Looking back at my time in occupational therapy school, I can see what my professors were trying to do. We were young, bright-eyed students who wanted to do what was best for our clients, and they were trying to teach us how to do that. They wanted us to know that by addressing our clients with person-first language, we would be showing them understanding, empathy, and respect. Addressing them any other way was simply disrespectful and potentially harmful. 

And it worked. What my professors taught me stuck. For years I used person-first language whenever I interacted with my clients. My clients were a man with a cognitive impairment, a child with autism, a teenager with dyslexia. The idea of using identity-first language and saying my client was an autistic child never crossed my mind. 

It wasn’t until I had been working as an OT for several years that I became aware of the identity-first language movement and all the opinions, research, and advocates who were behind it. 

Renewed Focus on Identity-First Language

I dug into the research and read some first-hand accounts from individuals who had a diagnosis or impairment that they weren’t ashamed of, or trying to distance themselves from. They saw their disabilities as an important part of their identity, and wanted to be referred to in a way that reflected that. They wanted to see identity-first language replace person-first language in our general discourse.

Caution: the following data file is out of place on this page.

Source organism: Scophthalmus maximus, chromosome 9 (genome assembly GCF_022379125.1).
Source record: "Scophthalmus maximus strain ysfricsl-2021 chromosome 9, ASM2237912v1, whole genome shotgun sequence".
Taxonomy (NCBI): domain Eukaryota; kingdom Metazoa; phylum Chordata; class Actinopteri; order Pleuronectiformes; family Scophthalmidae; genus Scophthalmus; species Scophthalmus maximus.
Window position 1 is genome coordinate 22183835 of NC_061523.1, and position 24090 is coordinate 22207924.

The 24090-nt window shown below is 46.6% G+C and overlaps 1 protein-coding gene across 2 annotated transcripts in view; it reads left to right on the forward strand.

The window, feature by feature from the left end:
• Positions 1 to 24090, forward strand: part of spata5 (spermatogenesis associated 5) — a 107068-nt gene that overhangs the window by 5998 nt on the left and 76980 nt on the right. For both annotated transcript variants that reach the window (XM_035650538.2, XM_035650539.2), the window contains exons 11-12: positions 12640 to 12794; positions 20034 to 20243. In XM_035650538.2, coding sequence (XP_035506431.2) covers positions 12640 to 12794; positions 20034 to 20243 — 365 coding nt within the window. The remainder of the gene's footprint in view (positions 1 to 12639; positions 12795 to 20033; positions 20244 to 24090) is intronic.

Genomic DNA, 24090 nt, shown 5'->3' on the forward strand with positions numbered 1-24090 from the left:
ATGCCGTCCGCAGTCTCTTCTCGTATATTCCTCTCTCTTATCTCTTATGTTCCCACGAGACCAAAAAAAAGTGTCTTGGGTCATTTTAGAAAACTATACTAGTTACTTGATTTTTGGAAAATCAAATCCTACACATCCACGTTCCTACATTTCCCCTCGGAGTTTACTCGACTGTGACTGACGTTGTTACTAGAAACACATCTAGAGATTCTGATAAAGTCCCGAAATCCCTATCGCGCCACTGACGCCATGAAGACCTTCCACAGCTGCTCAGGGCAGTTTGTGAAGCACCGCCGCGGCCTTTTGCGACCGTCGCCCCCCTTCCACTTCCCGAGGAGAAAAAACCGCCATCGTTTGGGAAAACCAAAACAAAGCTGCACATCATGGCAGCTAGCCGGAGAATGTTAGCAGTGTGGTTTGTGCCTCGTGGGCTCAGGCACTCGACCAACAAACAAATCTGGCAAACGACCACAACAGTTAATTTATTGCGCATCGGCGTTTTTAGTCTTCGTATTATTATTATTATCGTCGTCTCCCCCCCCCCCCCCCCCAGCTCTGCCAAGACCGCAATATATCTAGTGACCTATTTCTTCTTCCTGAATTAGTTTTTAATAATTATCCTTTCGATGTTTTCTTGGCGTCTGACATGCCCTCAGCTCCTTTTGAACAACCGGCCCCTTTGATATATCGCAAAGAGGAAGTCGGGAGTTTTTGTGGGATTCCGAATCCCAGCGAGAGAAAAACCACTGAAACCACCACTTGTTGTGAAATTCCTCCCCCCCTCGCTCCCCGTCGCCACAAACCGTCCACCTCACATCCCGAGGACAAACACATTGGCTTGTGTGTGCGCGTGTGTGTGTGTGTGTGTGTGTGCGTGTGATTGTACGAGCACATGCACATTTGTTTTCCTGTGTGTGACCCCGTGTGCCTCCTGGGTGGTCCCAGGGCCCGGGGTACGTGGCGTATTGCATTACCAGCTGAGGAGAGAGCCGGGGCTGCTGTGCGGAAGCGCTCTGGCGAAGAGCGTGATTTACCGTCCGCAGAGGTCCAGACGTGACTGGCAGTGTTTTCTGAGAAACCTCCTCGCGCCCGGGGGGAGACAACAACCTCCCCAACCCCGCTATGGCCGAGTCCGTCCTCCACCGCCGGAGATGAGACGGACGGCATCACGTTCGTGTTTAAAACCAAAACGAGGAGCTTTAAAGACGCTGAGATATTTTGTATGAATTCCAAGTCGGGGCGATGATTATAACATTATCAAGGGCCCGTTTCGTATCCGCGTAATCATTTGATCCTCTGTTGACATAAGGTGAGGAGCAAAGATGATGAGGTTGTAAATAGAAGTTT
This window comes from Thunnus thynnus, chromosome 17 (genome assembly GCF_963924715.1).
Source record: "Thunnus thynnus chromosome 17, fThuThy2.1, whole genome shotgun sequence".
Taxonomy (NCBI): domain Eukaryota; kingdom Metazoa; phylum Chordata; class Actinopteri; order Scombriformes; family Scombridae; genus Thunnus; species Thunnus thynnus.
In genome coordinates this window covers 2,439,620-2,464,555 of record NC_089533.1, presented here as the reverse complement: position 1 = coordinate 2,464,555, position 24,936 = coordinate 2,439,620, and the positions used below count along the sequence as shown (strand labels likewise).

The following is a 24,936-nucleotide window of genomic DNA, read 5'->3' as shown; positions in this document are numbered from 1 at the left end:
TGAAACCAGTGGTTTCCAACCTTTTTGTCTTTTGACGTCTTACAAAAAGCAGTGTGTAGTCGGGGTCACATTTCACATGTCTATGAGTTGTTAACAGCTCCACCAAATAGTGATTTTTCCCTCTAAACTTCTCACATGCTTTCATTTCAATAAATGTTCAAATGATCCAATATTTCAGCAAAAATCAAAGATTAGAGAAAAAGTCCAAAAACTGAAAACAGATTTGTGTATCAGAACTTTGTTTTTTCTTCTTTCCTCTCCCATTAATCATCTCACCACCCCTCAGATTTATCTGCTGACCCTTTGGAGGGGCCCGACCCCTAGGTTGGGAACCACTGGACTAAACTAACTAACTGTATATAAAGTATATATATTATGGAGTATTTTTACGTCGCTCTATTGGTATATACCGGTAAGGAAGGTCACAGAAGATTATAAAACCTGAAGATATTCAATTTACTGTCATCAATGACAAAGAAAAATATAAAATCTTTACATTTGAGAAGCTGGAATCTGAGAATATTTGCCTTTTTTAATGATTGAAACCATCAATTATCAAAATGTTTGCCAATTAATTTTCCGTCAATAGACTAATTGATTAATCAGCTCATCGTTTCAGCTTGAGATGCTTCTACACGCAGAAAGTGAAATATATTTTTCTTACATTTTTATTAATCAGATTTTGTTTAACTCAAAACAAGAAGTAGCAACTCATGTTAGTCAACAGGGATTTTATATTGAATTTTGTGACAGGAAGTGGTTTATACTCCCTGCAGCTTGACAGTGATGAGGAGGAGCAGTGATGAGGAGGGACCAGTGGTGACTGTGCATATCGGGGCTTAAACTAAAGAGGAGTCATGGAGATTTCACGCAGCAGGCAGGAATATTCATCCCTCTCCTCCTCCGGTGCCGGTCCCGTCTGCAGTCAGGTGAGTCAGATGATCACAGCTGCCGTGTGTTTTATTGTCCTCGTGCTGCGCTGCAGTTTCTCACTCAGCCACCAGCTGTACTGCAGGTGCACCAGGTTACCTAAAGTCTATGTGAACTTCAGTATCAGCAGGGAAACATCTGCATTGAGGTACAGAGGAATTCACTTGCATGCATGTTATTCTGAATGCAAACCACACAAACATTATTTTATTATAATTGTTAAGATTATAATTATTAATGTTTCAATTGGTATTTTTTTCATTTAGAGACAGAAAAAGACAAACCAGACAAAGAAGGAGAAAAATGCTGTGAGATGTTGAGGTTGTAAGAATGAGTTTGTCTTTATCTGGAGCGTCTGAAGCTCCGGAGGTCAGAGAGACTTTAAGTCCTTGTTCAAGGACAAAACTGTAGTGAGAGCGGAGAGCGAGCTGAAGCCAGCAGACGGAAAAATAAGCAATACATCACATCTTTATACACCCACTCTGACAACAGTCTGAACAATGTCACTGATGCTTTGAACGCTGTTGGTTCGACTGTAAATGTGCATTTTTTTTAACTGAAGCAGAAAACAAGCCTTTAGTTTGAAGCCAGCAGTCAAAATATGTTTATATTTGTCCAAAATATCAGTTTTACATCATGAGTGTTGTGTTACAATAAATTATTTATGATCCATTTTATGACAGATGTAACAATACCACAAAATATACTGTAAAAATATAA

Around this time, I met a speaker at a conference, and they corrected me when I used person-first language. They told me that having autism was a part of who they were, and they wanted to be referred to as autistic. This was a pivotal moment for me—I realized I had a lot of new language to learn, and a lot of habits to unlearn going forward in my OT career. 

Learning a New Way

I still struggle sometimes with not using person-first language as a default. I can hear my professors telling me that referring to a client in any other way is disrespectful. But I also realize that I started occupational therapy school in 2006, and a lot has changed in the last 15 years. 

So what does this mean for our profession and other medical professionals moving forward? How should you address your clients in your practice? I’ve spent a lot of time speaking with individuals in the communities we serve, as well as colleagues and other professionals in other fields, and the response is. . . a bit of a mixed bag. 

A lot of them maintain that person-first language has been the gold standard for so long for a reason, and we should use it unless we’re told otherwise. But many others said we need to constantly stay aware of the needs and wants of the communities we serve, and follow their lead—in this case, shifting to identity-first language unless we’re told otherwise. 

How Do We Move Forward?

For me, “unless told otherwise” is the crucial part of both schools of thought that we can’t overlook. As practitioners, it’s our job to address our clients in the way that makes them feel the most comfortable. Our preference—or what we were taught in school—doesn’t matter. It’s about acknowledging, honoring, and respecting each client’s own lived experience. 

This isn’t an old school vs. new school debate—or even really a debate at all. This is more an issue of approaching our clients with respect and not making assumptions based on our experiences. We need to listen to our clients and follow their lead in order to provide the best care.